As usual I was on the lookout for mouse ornaments but I didn't need to stop at every stall; there wasn't a mouse to be found anywhere but I did get myself a lovely black, white and silver glittery 'going out' top for £1.50, and another couple of quid got a nice new rug in a neutral colour for my son's room. Back at the van I took the dogs for a good walk right to the top of the field, all the way round the next field and back, then set off to my second port of call, Chirk Castle.
Not being exactly sure where the castle was in relation to the car boot field I asked one of the marshalls near the gate and was told to turn right at the entrance, turn left at the end of the lane, go straight on at the roundabout then turn left at the next roundabout and go past the Co-op shop. Simple enough you might think, but as I got onto the first roundabout I realised that going straight on would take me onto the A483 heading north, which was totally in the wrong direction - I should have gone left, so I went all the way round and came off onto the A5 heading back towards Llangollen.
At the next roundabout there was a 'castle' sign pointing left and as I turned onto that road I realised that was the way I'd gone to get to the car boot sale. If I'd turned left out of the field instead of right I would have been on the right road within seconds; instead I'd just needlessly driven round in a big circle. So much for that marshall and her directions! From then on it was easy to find the castle as there were several signs for it but even when I got there I hadn't done with the minor irritations.
Car parking was in a huge field with marshalls directing the way and indicating where to park. I was directed to the right where I would be parked in the open near a fence, but seeing some cars parked in the shade of a line of trees on the left I asked if I could go over there as I had two dogs in the back, only to be told abruptly by the young marshall "No, there are no spaces!" It looked to me like there was loads of room so I asked again, only to get the same abrupt reply; it did cross my mind to drive round and park there anyway but I didn't - instead, just to confuse the issue, I parked several car-widths along from where I was told to, and if it messed up their system then it was their problem!
Fortunately the rest of my castle visit was undertaken with no problems and I really enjoyed going up and down various staircases and looking through all the different rooms. It was a big place, built in a square round a central courtyard; completed by Roger Mortimer in 1310 it served as a border fortress until 1595 when Thomas Myddleton bought it to create a family home. Since then its many occupants have left behind lavishly furnished interiors, a diverse collection of art and curiosities, and acres of beautiful gardens and parkland. The castle is now in the care of the National Trust but members of the Myddleton family actually lived there until 2004.
The first place I looked in was the dungeon, almost 30ft below ground down a steep and uneven stone spiral staircase at the bottom of one of the towers. There was nothing down there, it was just a large circular space with two simple narrow benches and would have been in total darkness if it hadn't been for the dim light which had been set above the doorway. Back at ground level another steep staircase led up to a barely-furnished room which had been used by Thomas Evelyn Ellis, 8th Baron Howard de Walden, as a study while leasing the castle from the Myddleton family between 1911 and 1946. This simple, almost empty room was certainly a great contrast to the opulence of all the grand state rooms in the rest of the castle.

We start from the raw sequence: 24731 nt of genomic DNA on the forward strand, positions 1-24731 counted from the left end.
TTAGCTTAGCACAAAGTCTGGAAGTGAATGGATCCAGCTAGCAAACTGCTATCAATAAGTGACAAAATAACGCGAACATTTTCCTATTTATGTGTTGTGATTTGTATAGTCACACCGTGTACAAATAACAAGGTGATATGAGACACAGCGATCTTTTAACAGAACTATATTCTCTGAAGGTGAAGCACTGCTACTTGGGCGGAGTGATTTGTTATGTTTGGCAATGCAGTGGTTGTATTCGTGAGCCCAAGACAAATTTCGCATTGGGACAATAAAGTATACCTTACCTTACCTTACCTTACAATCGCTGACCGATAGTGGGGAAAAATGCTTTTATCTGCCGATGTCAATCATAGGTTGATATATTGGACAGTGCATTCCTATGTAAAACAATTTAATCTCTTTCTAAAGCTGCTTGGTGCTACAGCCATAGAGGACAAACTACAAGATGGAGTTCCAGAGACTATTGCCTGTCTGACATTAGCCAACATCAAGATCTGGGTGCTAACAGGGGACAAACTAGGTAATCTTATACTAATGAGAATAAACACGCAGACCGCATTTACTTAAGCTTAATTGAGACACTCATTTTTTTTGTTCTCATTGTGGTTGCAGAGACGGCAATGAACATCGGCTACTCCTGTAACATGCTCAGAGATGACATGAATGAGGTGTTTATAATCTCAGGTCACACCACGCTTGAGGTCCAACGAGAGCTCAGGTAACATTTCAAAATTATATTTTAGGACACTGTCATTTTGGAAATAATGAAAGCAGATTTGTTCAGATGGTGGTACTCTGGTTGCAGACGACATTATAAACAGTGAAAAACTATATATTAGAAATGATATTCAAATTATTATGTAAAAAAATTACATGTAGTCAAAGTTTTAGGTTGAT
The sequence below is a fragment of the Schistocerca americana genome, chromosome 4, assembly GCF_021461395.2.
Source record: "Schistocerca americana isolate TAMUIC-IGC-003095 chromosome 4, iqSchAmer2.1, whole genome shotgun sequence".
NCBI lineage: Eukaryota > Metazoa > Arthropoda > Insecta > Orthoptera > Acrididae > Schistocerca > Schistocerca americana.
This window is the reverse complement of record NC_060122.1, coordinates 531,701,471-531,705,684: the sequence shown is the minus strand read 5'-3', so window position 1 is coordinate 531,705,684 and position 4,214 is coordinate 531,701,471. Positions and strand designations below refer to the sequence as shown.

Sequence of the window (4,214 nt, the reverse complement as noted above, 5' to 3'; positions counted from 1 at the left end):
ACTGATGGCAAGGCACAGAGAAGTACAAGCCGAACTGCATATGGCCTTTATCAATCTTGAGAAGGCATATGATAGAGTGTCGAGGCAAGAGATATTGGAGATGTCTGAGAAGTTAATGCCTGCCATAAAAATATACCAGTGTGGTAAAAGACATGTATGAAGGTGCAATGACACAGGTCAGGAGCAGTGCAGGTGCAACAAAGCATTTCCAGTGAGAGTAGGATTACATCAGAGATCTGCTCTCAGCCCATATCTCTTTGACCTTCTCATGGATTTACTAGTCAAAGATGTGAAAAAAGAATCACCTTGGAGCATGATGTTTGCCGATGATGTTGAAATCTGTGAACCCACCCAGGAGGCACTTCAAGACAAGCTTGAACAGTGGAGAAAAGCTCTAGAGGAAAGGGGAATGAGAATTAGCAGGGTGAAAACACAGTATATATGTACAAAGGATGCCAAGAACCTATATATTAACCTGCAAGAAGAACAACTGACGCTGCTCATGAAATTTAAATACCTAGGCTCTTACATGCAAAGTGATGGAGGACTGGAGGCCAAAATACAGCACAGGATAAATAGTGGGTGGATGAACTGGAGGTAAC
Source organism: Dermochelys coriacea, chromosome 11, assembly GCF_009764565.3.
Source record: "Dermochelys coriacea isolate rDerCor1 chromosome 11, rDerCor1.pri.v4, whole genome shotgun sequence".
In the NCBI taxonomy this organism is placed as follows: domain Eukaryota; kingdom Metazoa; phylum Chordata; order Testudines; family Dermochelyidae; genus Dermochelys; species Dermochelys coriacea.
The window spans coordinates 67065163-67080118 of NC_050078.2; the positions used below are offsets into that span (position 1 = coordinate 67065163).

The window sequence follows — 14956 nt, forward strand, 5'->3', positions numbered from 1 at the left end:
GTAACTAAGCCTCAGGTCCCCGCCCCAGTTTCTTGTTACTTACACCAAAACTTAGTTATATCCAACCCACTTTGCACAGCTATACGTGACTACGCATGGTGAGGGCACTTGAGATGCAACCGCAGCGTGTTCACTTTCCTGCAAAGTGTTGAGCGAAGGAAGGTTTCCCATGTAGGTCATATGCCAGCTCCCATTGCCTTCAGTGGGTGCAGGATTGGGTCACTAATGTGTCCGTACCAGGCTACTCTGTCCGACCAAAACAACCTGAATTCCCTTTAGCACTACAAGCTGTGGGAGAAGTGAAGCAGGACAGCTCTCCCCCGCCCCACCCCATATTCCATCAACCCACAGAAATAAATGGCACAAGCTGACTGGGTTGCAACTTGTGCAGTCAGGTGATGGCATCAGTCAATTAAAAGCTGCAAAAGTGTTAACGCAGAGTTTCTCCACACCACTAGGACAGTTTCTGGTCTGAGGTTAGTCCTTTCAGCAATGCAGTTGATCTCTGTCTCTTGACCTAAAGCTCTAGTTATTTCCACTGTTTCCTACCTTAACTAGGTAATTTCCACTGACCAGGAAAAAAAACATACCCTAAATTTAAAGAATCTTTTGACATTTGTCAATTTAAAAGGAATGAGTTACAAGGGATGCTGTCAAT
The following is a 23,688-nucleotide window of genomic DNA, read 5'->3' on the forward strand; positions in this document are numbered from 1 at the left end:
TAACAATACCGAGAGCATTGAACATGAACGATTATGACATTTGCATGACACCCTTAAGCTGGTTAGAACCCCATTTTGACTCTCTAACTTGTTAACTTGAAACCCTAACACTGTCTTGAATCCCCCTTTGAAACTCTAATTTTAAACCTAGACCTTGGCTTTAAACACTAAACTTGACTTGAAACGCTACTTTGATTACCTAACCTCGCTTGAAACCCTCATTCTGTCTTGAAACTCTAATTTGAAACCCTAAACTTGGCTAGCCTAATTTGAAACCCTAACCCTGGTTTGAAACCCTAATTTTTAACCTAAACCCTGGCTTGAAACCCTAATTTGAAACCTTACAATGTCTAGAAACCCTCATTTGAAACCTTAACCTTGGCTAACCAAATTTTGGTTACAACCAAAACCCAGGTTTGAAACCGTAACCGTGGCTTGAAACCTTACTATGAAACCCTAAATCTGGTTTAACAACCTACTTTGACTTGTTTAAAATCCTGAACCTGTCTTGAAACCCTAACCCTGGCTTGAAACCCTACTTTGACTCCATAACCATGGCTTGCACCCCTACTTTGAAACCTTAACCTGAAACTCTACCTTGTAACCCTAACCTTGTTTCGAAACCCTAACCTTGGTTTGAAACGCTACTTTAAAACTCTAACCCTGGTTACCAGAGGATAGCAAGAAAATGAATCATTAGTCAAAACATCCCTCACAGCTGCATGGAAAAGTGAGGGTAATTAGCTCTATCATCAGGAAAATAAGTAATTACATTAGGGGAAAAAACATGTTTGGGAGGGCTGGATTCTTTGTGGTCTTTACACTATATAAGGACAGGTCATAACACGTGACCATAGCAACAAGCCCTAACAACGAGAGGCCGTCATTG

Just off the entrance to the 'lived in' part of the castle was the Cromwell Hall with its medieval-style fireplace and collection of English Civil War armour and 17th century muskets, originally purchased in 1680 to commemorate the family's exploits during the conflict. From there I found my way to a grand staircase which led to a large and airy landing with marble pillars and decorative coving round the walls and ceiling, and if I'd read every information board in every room after that I would have been there all day so I just wandered round and took photos where I could without really registering which room was which.
Eventually I walked through the long gallery with its ornately carved chairs, benches and tables set along the walls, and just off to one side was a bedroom with decadent wallpaper and a four-poster bed adorned with heavy brocade drapes. Then at the end of the gallery and through another door I came across something totally unexpected; thinking I was walking into another room I was quite surprised to find that I was on a balcony in the chapel, with a vertigo-inducing view over the rail to the floor below. I don't normally mind heights but I certainly wasn't expecting that one!
From the chapel I only had another couple of rooms to see, one of which I knew was the Bow Room. A couple of ornaments on top of the fireplace roused my curiosity as I couldn't make out what they were; they could have been jugs but they looked more like animals of some kind - maybe sheep, but having seen them on an internet picture they could possibly be dogs. The little blue rabbit sitting just down below was a modern addition though - it was part of an Easter rabbit hunt specially for kids and there was one to be found in some part of every room.
With my look round the castle rooms over it was time to explore the gardens, but that's for another post. I wasn't sure how well my indoor photos would come out as I'd been asked not to use flash so I was relying on the camera's night shot facility and any natural daylight in the rooms, but if I got just one decent shot of each room I'd be happy.